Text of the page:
Gilmour Space Technologies Will Launch a Fire Detection Satellite in 202218th Mar 2021
Gilmour Space Technologies will partner up with Space Machines Company and Fireball.International to launch a fire detection satellite into orbit. The launch is scheduled for March next year and should become a significant milestone for the Australian space agency and its aerospace industry, in general. After all, this will be the first 100% local product and the first local launch.
Gilmour Space Technologies Role in Upcoming Launch
In March 2022, Gilmour Space Technologies will launch Optimus-1 orbital transport designed by Space Machines. Fireball.International will design a bushfire detection satellite to go on board of this carrier. All three startups — the launch provider, the satellite maker, and the rocket builder — are Australian companies willing to take their homeland into the new era of space tech.
The satellite designed by Fireball.International can detect fires in real-time by analysing imagers and sensors’ data. According to preliminary estimates, detecting fires within half an hour after they occur can save up to $8.2 billion of budget funds.
Christopher Tylor, Fireball CEO, is very excited about this collaboration opportunity and is proud to be a part of the 100% Australian space mission. Rajat Kulshrestha, Space Machines CEO, adds that the upcoming launch should reveal Australia’s true potential in the aerospace industry. Kulshrestha believes that if this launch is successful, the government will be on its way to achieving some very significant space milestones.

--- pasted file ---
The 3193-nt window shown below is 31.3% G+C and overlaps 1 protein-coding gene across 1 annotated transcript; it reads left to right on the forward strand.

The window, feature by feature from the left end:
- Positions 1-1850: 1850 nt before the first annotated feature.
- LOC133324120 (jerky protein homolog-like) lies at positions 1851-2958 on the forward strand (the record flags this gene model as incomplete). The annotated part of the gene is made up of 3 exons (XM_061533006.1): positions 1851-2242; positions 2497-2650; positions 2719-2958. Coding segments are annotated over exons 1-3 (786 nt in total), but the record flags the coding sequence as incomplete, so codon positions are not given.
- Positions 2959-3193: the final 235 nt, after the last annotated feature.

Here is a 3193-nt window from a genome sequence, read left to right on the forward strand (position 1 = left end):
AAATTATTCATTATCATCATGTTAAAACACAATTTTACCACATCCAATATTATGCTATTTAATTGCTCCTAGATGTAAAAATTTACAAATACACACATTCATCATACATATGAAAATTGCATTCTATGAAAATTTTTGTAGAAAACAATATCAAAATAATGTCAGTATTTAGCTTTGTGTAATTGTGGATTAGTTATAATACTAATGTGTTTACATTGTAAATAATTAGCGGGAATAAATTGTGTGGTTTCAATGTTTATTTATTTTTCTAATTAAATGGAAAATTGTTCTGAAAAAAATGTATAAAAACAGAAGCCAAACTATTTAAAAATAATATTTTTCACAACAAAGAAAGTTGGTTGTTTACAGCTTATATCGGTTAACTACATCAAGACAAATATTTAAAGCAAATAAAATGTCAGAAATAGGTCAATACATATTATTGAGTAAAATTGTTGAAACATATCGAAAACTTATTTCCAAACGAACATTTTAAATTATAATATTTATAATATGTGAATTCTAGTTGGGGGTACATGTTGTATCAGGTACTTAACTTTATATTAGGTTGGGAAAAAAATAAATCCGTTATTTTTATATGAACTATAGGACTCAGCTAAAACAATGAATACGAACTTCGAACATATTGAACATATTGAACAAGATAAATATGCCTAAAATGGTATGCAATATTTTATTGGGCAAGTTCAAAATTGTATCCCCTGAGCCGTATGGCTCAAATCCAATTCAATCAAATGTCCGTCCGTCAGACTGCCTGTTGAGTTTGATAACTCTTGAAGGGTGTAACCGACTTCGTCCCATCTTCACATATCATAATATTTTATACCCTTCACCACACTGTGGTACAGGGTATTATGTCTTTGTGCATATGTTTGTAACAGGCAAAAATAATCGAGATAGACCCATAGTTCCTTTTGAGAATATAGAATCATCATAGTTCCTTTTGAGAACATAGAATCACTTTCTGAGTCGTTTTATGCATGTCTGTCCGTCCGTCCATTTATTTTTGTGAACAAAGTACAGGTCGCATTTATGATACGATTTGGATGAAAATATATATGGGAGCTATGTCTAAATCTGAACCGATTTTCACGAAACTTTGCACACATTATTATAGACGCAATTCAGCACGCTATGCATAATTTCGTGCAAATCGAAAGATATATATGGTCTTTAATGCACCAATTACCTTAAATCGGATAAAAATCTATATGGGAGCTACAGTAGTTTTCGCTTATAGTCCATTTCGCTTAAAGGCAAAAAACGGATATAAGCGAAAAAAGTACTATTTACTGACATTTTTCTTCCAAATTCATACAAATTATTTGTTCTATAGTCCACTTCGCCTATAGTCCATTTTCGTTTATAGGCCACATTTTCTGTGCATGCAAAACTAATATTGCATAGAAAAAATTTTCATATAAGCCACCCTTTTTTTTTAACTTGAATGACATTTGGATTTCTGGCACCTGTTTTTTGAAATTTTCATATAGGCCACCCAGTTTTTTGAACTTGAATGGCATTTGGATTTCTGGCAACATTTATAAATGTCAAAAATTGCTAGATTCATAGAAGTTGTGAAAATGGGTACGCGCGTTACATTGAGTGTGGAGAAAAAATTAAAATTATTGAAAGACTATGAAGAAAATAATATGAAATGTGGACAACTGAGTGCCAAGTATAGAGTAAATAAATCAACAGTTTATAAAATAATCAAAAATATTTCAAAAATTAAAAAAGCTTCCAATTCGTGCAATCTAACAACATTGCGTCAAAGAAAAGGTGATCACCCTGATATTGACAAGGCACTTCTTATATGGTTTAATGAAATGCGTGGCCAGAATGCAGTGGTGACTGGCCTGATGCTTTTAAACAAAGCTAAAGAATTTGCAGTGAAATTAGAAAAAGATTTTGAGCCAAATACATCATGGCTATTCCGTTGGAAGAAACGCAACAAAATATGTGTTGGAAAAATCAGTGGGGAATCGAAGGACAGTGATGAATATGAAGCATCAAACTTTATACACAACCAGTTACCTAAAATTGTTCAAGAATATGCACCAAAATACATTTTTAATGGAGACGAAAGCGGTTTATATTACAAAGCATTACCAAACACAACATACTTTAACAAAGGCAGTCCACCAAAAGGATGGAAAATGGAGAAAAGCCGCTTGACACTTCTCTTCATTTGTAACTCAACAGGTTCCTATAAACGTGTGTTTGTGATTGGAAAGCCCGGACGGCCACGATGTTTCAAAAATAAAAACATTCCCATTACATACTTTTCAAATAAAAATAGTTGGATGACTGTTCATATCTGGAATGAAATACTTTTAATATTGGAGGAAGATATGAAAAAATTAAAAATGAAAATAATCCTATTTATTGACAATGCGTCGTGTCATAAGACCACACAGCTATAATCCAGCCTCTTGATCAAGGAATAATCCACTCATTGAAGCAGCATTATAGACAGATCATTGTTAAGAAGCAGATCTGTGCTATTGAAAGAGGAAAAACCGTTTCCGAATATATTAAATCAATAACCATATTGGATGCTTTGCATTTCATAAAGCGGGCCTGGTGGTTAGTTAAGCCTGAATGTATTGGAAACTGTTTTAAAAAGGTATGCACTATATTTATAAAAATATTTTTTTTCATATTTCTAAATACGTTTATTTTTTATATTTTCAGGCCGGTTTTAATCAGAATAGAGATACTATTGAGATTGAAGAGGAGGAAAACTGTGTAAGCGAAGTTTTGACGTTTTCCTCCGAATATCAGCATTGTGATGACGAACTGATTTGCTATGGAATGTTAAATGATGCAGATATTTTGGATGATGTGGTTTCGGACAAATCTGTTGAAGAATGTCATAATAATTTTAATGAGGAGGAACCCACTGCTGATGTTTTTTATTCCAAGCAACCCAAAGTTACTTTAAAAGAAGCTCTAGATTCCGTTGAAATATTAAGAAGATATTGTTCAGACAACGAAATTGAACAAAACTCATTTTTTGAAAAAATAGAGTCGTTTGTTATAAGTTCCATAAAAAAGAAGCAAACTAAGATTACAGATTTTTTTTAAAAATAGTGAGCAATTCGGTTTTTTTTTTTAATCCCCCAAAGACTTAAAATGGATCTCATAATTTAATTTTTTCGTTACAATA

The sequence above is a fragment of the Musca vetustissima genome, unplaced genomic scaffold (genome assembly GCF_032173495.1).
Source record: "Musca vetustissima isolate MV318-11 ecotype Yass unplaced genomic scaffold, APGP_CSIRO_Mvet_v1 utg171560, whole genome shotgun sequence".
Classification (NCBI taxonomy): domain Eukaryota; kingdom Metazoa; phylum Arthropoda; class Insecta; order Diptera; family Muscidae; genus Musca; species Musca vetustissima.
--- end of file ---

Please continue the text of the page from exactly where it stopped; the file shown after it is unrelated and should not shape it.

Space Machines signed a launch agreement with Gilmour Space Technologies in September 2020. Space Machines should become one of the first clients for Gilmour Space Technologies lightweight rocket Eris. Next year, Gilmour will deliver a 35kg spacecraft for Space Machines.
All three startups, Gilmour Space Technologies included, believe that launching satellites into orbit should become more affordable. High launch cost remains the biggest challenge for most companies, but Space Machines tech can effectively solve this problem.
However, the Australian space future is not yet certain. Most local startups are concerned by the federal government’s regulation to introduce launch permits. If this regulation stands, the sector will probably shut down before kicking off.
However, Tylor is optimistic about the Australian space future. He states that the Australian space agency and the industry are still very young. Besides, ASA is responsive and always open to collaboration. With enthusiasts like Gilmour Space Technologies on board, Australia’s future within the space industry shows promise.